The definition of "willful or wanton misconduct" can and will be argued, says Garlisi. He gives the example of an emergency physician who evaluates a 43-year-old male with chest pain. The patient has "nonspecific" EKG changes, and chest wall tenderness. The physician concludes that the chest pain is musculoskeletal and discharges the patient home. The patient dies nine hours later from myocardial infarction.
Would this error in diagnosis and disposition be considered "wanton and willful," or did the physician truly believe the chest pain was benign and make a decision based upon careful consideration of events, physical findings and ancillary results? "Of course, this would be the subject of some debate," says Garlisi. The same question could be asked, he says, if an emergency physician does not diagnose a deadly dissecting aortic aneurysm, or pulmonary embolism if the signs and symptoms are suggestive, but not glaringly obvious.
However, Garlisi says that it is likely that emergency physicians would be excused from misdiagnosis, even with serious negative outcomes, as long as he or she followed some reasonable course of action and the intent was genuine and in the best interest of the patient.
"For the emergency physician who has suffered through months of depositions and discussions with malpractice defense attorneys regarding trivial or frivolous matters, as in my case recently when I was accused of kidnapping, assault and battery because I ordered a medical evaluation on an elderly patient with chronic dementia and acute agitation, this is great news indeed," says Garlisi.
After one year, the case was finally dismissed. "While the right decision was made, and the case dropped, very few people would realize the extent to which such a case adds unnecessary stress, and emotional turmoil and monumental time waste for the physician involved," says Garlisi.
Companies which hire and pay emergency physicians are likely to benefit. "Over the past two decades, large emergency staffing companies have all but taken over the business of emergency medicine," Garlisi says. "Malpractice insurance premiums are major expenses, and reduction of lawsuits could help keep insurance costs from increasing."
Bad impact on quality?
While Naber asserts that fear of lawsuits does not drive or determine quality of care, Garlisi is of the opinion that there might be cause for some concern that limited liability might have a negative impact on quality and patient safety.
"Even in healthy economic circumstances, hospitals operate on thin margins," he says. "Administrators are forced to focus their resources on the vital departments and services which generate the bulk of revenue."
Unfortunately, EDs are not a high priority for many hospitals. "For many years, emergency physicians have raised concerns about dysfunctional processes, antiquated work environments, substandard staffing, inability to move patients from the ED up to the inpatient units, inconsistent services from lab and radiology, and an inability to 'ramp up' performance to meet demands during extremely busy shifts," says Garlisi. "Yet, for all too many emergency departments, not much has changed."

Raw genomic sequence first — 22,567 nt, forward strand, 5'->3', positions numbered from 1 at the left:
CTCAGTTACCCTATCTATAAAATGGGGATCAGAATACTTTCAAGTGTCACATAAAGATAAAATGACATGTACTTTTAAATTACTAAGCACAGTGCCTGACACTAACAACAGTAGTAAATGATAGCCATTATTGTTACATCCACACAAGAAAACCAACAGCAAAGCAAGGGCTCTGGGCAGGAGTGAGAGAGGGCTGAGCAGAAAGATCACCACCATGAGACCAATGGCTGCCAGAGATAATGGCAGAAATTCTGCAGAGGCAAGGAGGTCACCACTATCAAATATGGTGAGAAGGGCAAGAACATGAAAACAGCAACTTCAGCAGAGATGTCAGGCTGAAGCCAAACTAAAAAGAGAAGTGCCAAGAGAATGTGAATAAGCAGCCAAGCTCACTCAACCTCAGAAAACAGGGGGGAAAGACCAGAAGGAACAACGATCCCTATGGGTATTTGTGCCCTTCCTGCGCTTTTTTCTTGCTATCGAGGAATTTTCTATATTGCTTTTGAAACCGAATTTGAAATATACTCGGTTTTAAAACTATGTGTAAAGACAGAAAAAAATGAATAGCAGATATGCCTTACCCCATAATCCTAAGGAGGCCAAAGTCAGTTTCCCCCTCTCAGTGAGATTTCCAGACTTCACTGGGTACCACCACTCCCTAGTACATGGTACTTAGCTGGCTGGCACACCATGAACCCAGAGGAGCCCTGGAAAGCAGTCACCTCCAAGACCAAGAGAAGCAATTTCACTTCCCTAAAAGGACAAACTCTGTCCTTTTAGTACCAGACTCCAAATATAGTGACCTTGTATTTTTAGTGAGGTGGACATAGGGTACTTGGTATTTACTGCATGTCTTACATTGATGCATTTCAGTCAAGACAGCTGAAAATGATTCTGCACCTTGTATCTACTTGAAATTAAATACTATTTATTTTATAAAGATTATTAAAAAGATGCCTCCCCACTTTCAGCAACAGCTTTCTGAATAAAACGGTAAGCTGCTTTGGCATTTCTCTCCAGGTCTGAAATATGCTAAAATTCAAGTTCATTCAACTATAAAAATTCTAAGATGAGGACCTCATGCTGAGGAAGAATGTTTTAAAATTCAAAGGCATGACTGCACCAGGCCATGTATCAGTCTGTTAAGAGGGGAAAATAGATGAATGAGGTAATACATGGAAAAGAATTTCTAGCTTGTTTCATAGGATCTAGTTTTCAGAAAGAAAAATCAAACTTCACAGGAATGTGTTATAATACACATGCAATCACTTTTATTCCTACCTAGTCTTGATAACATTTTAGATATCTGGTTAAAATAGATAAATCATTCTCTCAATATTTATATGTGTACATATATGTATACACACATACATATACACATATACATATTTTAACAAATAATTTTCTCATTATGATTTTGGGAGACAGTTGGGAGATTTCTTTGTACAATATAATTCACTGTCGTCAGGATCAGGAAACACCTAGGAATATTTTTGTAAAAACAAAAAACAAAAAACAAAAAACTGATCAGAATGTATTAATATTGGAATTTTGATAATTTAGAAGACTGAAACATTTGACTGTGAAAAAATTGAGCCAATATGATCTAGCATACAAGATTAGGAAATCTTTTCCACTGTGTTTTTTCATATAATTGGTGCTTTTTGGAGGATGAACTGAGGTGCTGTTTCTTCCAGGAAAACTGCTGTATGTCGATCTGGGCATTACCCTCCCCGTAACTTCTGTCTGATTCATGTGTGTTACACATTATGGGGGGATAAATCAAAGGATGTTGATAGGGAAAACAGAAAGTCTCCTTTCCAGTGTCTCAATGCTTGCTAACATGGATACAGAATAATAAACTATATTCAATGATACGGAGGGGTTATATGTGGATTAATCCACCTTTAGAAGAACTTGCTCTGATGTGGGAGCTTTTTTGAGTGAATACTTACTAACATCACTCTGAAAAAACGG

Garlisi raises these questions: With less threat of lawsuits, will administrators reduce ED staffing to cut costs? Will ancillary service availability be reduced or eliminated after midnight? Will other cost-cutting measures be implemented which could affect patient safety? What incentives will there be for hospitals to reduce ED overcrowding or not have patients sit in the waiting area for eight hours to be seen by a physician?
"Staffing patterns no doubt will be affected," says Garlisi. "Administrators could look at patient volume 'He has only seen 34 patients in his shift' and scoff at the idea that the emergency physician needs additional staffing to handle the load of complex, seriously ill patients. The administrators do not take into account that those 34 patients generated 14 hospital admissions and / or transfers."
The bottom line, says Garlisi, is that "the emergency physician 'worker bee' in the trenches, whose professional livelihood hangs in the balance, has little or no power to affect policy change which would improve patient safety and reduce medical legal risk to the physician."
As for how the new protections will impact individual ED physicians, Garlisi says that those who are engaged, thorough, and conscientious (and therefore do not generally work in fear of being sued) will probably continue to practice emergency medicine in the same manner. However, "physicians who are 'minimizers' with regard to patient evaluations and those who look for shortcuts in patient care may feel justified in their approach," he says.
1. Katz DA, Williams GC, Brown RL, et al. Emergency physicians' fear of malpractice in evaluating patients with possible acute cardiac ischemia. Ann Emerg Med 2005;46:525-533.
2. Brenner DJ, Hall EJ. Computed tomography –An increasing source of radiation exposure. N Eng J Med 2007;357:2277-2284.
For more information, contact:
Andrew Garlisi, MD, MPH, MBA, VAQSF, University Hospitals Geauga Medical Center, Chardon, OH. Phone: (330) 656-9304. E-mail: firstname.lastname@example.org.
Wayne Guerra, MD, MBA, Vice President, Serio Physician Management LLC, Littleton, CO. Phone: (303) 759-0854. E-mail: email@example.com.
William J. Naber, MD, FACEP, Assistant Professor, Department of Emergency Medicine, University of Cincinnati. Phone: (513) 600-4749. E-mail: firstname.lastname@example.org.